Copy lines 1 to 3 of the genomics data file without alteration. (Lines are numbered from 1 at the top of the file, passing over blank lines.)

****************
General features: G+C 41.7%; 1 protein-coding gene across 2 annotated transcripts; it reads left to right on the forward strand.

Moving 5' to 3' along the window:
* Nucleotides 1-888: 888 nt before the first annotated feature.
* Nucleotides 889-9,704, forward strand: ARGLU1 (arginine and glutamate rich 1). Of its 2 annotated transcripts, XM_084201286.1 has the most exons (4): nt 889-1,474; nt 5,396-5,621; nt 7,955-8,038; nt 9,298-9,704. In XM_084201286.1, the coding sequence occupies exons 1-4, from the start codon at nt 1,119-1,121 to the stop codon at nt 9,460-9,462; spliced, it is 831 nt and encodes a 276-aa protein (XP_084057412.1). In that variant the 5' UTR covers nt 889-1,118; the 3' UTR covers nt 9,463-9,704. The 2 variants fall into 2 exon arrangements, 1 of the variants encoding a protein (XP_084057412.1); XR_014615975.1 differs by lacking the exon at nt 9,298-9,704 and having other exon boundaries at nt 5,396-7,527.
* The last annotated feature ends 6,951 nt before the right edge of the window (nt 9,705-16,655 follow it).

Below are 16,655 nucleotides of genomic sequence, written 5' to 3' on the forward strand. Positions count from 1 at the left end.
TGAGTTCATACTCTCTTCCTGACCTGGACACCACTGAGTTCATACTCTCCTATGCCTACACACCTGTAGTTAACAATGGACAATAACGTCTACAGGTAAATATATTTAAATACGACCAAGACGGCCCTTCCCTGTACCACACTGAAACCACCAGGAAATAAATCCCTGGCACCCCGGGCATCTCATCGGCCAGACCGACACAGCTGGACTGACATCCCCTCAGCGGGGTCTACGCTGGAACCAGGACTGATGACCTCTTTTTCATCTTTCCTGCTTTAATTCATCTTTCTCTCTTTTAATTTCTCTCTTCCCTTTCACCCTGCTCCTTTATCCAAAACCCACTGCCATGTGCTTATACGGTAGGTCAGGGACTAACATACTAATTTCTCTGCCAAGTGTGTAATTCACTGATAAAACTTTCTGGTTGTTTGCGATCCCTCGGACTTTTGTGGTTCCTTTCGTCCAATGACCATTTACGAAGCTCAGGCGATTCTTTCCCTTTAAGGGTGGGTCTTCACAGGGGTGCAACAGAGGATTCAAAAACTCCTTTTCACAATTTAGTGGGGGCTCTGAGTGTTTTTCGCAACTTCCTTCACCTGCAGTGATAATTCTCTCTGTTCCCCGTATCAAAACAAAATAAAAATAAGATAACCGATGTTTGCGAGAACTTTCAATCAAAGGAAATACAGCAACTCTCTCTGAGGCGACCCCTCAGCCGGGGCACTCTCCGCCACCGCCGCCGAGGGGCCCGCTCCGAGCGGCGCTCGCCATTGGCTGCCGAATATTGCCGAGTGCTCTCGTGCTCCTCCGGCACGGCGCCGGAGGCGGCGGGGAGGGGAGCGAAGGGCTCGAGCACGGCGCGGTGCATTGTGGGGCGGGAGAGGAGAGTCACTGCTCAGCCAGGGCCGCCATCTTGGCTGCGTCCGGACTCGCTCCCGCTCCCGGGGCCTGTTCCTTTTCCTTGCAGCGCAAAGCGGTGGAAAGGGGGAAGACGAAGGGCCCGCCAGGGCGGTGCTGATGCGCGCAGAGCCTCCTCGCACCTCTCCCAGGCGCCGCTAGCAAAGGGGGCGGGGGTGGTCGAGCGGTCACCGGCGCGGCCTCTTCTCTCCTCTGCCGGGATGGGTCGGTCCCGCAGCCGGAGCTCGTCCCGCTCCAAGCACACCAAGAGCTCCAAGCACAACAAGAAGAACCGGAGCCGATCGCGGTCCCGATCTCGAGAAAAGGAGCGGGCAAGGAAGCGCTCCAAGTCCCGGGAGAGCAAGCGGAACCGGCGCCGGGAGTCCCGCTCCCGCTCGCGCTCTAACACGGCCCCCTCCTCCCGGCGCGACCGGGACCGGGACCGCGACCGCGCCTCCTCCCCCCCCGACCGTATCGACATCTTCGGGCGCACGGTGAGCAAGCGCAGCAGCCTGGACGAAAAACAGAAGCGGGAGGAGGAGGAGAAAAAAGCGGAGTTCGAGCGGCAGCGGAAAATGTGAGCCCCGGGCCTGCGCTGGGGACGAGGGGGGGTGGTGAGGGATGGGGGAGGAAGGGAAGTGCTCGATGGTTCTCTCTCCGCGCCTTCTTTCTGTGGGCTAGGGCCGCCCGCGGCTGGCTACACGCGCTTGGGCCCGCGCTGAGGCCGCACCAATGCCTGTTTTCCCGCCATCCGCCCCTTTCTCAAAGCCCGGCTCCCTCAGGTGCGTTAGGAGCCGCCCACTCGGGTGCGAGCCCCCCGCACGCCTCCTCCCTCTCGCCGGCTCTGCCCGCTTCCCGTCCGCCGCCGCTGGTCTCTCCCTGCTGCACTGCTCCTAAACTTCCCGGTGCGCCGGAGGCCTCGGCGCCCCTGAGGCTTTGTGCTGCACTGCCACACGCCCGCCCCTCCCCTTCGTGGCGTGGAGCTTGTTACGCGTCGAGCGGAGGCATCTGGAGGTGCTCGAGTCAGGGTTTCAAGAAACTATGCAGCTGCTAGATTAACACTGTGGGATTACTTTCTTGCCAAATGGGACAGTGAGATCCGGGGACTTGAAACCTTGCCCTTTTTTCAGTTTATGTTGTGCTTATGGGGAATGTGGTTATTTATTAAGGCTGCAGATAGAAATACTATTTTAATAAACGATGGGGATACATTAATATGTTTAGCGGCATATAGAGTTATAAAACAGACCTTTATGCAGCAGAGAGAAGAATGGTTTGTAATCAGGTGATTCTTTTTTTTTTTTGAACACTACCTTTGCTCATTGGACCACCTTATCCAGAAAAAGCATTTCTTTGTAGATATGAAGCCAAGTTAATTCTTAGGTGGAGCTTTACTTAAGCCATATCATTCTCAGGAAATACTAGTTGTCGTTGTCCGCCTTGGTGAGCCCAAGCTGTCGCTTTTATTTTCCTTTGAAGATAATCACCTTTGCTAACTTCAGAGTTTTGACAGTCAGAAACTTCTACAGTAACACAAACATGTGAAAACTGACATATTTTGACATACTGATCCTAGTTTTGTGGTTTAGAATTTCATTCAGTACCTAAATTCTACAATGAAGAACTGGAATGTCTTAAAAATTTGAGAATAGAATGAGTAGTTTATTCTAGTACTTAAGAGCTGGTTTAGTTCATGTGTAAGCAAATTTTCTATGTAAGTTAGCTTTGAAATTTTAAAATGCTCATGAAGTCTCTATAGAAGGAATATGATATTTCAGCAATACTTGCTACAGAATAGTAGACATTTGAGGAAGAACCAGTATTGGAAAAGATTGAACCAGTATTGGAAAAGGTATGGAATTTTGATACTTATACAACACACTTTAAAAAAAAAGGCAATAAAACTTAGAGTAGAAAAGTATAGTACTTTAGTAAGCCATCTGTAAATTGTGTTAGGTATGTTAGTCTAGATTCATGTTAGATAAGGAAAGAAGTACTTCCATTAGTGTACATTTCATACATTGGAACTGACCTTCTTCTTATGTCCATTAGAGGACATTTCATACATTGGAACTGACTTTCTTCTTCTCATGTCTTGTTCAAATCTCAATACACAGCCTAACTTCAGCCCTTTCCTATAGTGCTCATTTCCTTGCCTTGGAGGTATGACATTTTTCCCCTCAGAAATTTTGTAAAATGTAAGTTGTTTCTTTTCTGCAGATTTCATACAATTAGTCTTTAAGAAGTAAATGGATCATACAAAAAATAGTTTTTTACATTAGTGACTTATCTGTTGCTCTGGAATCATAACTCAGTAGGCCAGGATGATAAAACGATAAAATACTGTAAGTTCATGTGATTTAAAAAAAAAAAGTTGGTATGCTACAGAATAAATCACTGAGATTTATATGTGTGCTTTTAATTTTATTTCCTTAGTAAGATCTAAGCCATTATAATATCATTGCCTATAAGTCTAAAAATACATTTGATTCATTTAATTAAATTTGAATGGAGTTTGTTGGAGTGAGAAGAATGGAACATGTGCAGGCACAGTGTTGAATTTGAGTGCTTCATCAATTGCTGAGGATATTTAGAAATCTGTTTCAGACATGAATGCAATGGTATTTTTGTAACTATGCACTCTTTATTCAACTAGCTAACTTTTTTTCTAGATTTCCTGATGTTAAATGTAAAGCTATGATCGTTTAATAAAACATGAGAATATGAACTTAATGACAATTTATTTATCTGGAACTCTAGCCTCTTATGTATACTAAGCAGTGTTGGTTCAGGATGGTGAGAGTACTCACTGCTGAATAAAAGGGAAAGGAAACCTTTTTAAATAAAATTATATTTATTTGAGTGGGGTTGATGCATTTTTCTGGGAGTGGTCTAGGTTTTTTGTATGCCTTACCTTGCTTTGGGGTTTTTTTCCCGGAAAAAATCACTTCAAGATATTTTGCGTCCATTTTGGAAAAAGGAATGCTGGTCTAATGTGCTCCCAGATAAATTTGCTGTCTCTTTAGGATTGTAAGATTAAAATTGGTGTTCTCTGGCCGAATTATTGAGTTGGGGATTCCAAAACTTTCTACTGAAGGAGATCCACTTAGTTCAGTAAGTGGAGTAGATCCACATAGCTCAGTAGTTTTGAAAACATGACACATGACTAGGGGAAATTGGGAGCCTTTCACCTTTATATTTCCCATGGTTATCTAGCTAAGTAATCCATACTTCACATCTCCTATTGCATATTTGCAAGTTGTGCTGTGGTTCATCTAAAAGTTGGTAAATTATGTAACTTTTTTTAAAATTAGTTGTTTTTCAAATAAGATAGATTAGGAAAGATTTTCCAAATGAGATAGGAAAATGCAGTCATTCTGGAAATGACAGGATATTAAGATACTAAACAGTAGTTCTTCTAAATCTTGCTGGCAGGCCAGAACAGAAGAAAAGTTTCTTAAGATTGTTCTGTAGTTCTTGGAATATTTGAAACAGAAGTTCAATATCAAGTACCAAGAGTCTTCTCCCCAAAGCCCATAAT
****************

General features: G+C 41.7%; 1 protein-coding gene across 2 annotated transcripts; it reads left to right on the forward strand.

Moving 5' to 3' along the window:
* Nucleotides 1-888: 888 nt before the first annotated feature.